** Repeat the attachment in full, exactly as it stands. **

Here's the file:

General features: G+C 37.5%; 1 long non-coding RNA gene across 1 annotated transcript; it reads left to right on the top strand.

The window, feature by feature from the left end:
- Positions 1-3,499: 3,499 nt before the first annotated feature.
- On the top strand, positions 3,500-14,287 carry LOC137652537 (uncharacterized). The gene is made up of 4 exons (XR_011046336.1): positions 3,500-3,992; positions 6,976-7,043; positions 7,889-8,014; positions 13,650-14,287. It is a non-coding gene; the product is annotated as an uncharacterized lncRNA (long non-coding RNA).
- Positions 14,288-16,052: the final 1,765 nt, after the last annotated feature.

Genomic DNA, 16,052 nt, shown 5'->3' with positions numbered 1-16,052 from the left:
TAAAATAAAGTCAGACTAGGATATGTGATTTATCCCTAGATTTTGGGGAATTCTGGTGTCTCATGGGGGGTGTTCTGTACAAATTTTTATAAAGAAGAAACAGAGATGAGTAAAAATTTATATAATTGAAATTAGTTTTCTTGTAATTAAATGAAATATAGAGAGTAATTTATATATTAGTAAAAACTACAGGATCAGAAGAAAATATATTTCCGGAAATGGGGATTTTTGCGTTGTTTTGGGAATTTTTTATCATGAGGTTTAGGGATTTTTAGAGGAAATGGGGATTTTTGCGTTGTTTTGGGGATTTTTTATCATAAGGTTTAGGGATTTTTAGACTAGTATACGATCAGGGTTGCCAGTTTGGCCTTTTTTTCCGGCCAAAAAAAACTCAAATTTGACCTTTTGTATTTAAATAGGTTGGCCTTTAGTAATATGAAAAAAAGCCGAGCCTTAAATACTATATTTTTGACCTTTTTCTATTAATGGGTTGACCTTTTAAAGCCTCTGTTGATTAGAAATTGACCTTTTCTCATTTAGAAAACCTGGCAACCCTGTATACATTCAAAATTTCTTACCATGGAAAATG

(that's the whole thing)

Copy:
General features: G+C 37.5%; 1 long non-coding RNA gene across 1 annotated transcript; it reads left to right on the top strand.

The window, feature by feature from the left end:
- Positions 1-3,499: 3,499 nt before the first annotated feature.
- On the top strand, positions 3,500-14,287 carry LOC137652537 (uncharacterized). The gene is made up of 4 exons (XR_011046336.1): positions 3,500-3,992; positions 6,976-7,043; positions 7,889-8,014; positions 13,650-14,287. It is a non-coding gene; the product is annotated as an uncharacterized lncRNA (long non-coding RNA).
- Positions 14,288-16,052: the final 1,765 nt, after the last annotated feature.

Genomic DNA, 16,052 nt, shown 5'->3' with positions numbered 1-16,052 from the left:
TAAAATAAAGTCAGACTAGGATATGTGATTTATCCCTAGATTTTGGGGAATTCTGGTGTCTCATGGGGGGTGTTCTGTACAAATTTTTATAAAGAAGAAACAGAGATGAGTAAAAATTTATATAATTGAAATTAGTTTTCTTGTAATTAAATGAAATATAGAGAGTAATTTATATATTAGTAAAAACTACAGGATCAGAAGAAAATATATTTCCGGAAATGGGGATTTTTGCGTTGTTTTGGGAATTTTTTATCATGAGGTTTAGGGATTTTTAGAGGAAATGGGGATTTTTGCGTTGTTTTGGGGATTTTTTATCATAAGGTTTAGGGATTTTTAGACTAGTATACGATCAGGGTTGCCAGTTTGGCCTTTTTTTCCGGCCAAAAAAAACTCAAATTTGACCTTTTGTATTTAAATAGGTTGGCCTTTAGTAATATGAAAAAAAGCCGAGCCTTAAATACTATATTTTTGACCTTTTTCTATTAATGGGTTGACCTTTTAAAGCCTCTGTTGATTAGAAATTGACCTTTTCTCATTTAGAAAACCTGGCAACCCTGTATACATTCAAAATTTCTTACCATGGAAAATG